E-Scooters About to Take Durham


Electric scooters are coming to Durham. Companies like Lime and Bird have already deployed scooter sharing (similar to the bike sharing model you see around Durham) in cities across the United States, including Raleigh. The timing for their Durham arrival is unclear, but it's coming very soon. The City of Durham has done a great job of putting together a policy before the scooters actually get here (unlike most cities that have had to scramble to figure out policies after companies dumped scooters onto their streets).

I am an e-scooter optimist. This form of mobility seems to hit a sweet spot:

  • E-scooters have obvious environmental advantages over cars.
  • They are smaller than bikes and even cars, so more scooters could travel in the same space without facing congestion.
  • Unlike a bike, you don't arrive at your destination tired and sweaty (which may be good for exercise, but this fact is why a lot of people don't commute to an office via bike).
  • They open up a small city like Durham. Suddenly, you can easily get to a destination that's two miles away without having to hop in your car (if e-scooters are used by a lot of people, downtown road congestion could be positively affected as well!)

Common Complaints

There are no perfect solutions in life. Just take the promise of autonomous vehicles. They may improve safety and give us our time back (we can sleep, converse, or get work done while commuting), but may encourage sprawl and create even more congestion (think cars roaming around the city, empty, waiting to pick people up instead of parking somewhere).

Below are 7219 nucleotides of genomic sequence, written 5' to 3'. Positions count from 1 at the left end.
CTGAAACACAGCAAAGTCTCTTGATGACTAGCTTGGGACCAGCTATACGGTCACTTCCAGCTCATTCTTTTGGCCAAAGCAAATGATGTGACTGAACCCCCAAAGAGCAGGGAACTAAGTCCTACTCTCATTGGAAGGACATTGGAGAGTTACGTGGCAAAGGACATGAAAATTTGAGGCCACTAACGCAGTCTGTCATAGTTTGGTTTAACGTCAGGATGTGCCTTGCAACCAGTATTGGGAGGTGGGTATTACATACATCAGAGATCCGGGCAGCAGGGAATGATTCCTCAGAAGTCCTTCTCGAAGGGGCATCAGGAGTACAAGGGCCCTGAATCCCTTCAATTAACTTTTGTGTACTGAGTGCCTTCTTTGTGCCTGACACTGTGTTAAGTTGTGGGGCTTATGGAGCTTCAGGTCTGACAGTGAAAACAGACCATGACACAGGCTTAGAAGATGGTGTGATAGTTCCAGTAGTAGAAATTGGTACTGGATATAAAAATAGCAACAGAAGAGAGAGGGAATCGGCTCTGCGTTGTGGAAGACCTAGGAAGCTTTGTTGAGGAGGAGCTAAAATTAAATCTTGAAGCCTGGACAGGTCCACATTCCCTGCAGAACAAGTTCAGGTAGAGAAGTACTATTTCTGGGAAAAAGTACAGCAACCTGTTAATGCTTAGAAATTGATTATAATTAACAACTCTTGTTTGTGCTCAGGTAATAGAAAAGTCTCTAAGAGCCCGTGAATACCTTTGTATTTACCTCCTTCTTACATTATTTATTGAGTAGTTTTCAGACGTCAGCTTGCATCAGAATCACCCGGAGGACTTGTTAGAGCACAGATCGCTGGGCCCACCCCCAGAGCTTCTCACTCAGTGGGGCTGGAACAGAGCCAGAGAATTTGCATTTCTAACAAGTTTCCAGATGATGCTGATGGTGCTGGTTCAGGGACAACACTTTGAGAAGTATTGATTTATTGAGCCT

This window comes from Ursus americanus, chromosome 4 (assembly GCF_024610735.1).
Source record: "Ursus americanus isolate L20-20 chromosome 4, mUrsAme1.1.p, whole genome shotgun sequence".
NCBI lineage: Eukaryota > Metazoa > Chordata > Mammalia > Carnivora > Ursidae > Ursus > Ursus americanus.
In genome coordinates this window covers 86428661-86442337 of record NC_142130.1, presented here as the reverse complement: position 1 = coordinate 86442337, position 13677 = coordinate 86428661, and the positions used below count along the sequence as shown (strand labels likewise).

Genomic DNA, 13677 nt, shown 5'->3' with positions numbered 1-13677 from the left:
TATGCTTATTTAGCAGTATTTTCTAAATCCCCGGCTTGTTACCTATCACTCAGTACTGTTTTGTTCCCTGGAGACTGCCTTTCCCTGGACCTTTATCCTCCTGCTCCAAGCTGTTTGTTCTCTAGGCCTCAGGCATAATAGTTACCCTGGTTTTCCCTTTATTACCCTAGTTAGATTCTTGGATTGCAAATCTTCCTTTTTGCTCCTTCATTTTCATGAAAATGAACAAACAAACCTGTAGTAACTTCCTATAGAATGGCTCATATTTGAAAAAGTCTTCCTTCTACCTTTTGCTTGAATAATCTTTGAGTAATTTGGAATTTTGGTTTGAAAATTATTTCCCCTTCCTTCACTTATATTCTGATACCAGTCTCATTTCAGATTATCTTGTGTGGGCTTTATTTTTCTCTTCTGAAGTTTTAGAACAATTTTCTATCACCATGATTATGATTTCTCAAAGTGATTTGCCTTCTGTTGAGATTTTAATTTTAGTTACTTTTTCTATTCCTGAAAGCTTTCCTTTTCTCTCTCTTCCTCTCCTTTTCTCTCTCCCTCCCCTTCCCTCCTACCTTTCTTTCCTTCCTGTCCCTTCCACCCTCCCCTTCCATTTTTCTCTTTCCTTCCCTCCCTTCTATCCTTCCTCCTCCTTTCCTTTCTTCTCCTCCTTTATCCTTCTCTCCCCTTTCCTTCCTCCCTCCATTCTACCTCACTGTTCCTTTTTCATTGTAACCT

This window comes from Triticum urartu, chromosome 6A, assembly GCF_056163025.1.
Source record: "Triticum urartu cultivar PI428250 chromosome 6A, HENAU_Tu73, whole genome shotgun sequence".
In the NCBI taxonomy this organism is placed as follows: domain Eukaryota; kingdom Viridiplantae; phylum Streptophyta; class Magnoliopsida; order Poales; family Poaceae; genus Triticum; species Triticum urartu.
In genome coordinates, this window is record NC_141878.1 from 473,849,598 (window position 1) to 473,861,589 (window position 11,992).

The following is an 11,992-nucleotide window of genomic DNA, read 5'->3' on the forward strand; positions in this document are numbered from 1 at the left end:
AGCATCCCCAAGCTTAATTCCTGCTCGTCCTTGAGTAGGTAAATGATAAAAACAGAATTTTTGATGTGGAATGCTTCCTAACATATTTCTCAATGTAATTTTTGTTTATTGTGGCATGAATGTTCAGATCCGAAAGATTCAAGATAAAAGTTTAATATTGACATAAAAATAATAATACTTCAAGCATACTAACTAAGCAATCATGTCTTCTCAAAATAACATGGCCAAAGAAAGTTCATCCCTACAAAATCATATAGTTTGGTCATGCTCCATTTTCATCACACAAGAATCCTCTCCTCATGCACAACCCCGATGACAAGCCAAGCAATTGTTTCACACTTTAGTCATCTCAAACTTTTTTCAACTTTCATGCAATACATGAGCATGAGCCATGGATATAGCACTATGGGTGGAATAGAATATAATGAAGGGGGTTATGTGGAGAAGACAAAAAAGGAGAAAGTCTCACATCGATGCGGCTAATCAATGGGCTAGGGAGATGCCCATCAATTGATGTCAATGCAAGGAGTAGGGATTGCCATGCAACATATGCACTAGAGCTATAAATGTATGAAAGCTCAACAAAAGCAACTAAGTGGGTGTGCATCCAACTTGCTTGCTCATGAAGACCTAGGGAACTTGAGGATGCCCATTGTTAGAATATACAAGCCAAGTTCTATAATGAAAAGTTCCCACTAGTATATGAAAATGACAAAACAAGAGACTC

Electric scooters have their drawbacks s well. However, the issues that typically surround e-scooters seem to be outweighed by the benefits. Here are a few issues people have with scooters and my thoughts:

  1. They are silly and hard to operate: Sure, people do care about looking cool and are scared of new tech at first. But if the benefits are there, either the scooter design will change OR our perception of what is "cool" and "easy" will change. Scooters are not inherently difficult to operate. They are just new.
  2. They will litter our streets: This is one reason why the Durham policies are so important, to combat this potential problem. That said, I have always liked seeing the dockless bikes around Durham. To me, they are signs of the life and vibrancy of the city.
  3. They are unsafe: E-scooters have been involved in crashes and even some fatalities. These incidents are truly sad. However, I think the title to this post sums up my feelings: "If you think Lime scooters are a safety menace, wait till you hear about cars". It can be argued that most of the safety issues with scooters are caused by cars, either directly from a crash, or because our infrastructure is geared so heavily to the automobile. Putting the blame on the scooters might be a bit of victim blaming.
There are also some concerns about the cost and the fact that lower-income people might not be able to afford regular scooter rides (if they are commuting to a bus stop, can they afford the bus fare AND the scooter ride both ways?) This wouldn't be a detriment to low-income individuals, there would just be an uneven benefit. This argument is also a good one, but the solution isn't banning e-scooters so that NOBODY can benefit. The solution is working to get the policy right.